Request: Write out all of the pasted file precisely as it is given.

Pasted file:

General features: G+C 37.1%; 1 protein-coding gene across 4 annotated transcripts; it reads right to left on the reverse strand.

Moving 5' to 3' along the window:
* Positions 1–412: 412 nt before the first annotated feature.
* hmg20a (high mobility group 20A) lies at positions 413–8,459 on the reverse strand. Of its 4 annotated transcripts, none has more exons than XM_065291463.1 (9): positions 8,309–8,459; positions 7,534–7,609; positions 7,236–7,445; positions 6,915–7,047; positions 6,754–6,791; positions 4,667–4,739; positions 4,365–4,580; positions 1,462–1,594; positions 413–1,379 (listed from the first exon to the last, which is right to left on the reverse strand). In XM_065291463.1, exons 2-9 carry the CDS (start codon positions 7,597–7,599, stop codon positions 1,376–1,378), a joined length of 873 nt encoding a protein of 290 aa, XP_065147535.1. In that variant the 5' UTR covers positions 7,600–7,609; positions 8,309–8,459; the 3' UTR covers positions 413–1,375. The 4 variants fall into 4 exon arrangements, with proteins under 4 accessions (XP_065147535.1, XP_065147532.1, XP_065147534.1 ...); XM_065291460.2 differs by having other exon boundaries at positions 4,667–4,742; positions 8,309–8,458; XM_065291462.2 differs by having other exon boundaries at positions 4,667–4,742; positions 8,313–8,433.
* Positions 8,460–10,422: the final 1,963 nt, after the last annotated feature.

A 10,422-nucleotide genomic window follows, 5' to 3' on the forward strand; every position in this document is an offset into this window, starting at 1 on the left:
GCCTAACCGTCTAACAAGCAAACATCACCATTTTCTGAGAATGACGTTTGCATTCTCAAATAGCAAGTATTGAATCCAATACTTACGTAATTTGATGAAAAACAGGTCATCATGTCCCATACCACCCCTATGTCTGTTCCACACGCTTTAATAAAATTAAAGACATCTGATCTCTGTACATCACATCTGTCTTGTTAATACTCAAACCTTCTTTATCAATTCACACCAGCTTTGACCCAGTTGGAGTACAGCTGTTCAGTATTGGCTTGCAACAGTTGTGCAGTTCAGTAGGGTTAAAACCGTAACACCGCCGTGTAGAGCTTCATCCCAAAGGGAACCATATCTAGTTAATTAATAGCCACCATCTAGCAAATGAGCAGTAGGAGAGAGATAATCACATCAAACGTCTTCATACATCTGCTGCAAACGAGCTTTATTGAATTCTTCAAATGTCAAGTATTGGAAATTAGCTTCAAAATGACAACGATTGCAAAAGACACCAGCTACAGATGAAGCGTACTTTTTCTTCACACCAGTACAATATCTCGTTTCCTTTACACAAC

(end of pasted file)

General features: G+C 37.1%; 1 protein-coding gene across 4 annotated transcripts; it reads right to left on the reverse strand.

Moving 5' to 3' along the window:
* Positions 1–412: 412 nt before the first annotated feature.
* hmg20a (high mobility group 20A) lies at positions 413–8,459 on the reverse strand. Of its 4 annotated transcripts, none has more exons than XM_065291463.1 (9): positions 8,309–8,459; positions 7,534–7,609; positions 7,236–7,445; positions 6,915–7,047; positions 6,754–6,791; positions 4,667–4,739; positions 4,365–4,580; positions 1,462–1,594; positions 413–1,379 (listed from the first exon to the last, which is right to left on the reverse strand). In XM_065291463.1, exons 2-9 carry the CDS (start codon positions 7,597–7,599, stop codon positions 1,376–1,378), a joined length of 873 nt encoding a protein of 290 aa, XP_065147535.1. In that variant the 5' UTR covers positions 7,600–7,609; positions 8,309–8,459; the 3' UTR covers positions 413–1,375. The 4 variants fall into 4 exon arrangements, with proteins under 4 accessions (XP_065147535.1, XP_065147532.1, XP_065147534.1 ...); XM_065291460.2 differs by having other exon boundaries at positions 4,667–4,742; positions 8,309–8,458; XM_065291462.2 differs by having other exon boundaries at positions 4,667–4,742; positions 8,313–8,433.
* Positions 8,460–10,422: the final 1,963 nt, after the last annotated feature.

A 10,422-nucleotide genomic window follows, 5' to 3' on the forward strand; every position in this document is an offset into this window, starting at 1 on the left:
GCCTAACCGTCTAACAAGCAAACATCACCATTTTCTGAGAATGACGTTTGCATTCTCAAATAGCAAGTATTGAATCCAATACTTACGTAATTTGATGAAAAACAGGTCATCATGTCCCATACCACCCCTATGTCTGTTCCACACGCTTTAATAAAATTAAAGACATCTGATCTCTGTACATCACATCTGTCTTGTTAATACTCAAACCTTCTTTATCAATTCACACCAGCTTTGACCCAGTTGGAGTACAGCTGTTCAGTATTGGCTTGCAACAGTTGTGCAGTTCAGTAGGGTTAAAACCGTAACACCGCCGTGTAGAGCTTCATCCCAAAGGGAACCATATCTAGTTAATTAATAGCCACCATCTAGCAAATGAGCAGTAGGAGAGAGATAATCACATCAAACGTCTTCATACATCTGCTGCAAACGAGCTTTATTGAATTCTTCAAATGTCAAGTATTGGAAATTAGCTTCAAAATGACAACGATTGCAAAAGACACCAGCTACAGATGAAGCGTACTTTTTCTTCACACCAGTACAATATCTCGTTTCCTTTACACAAC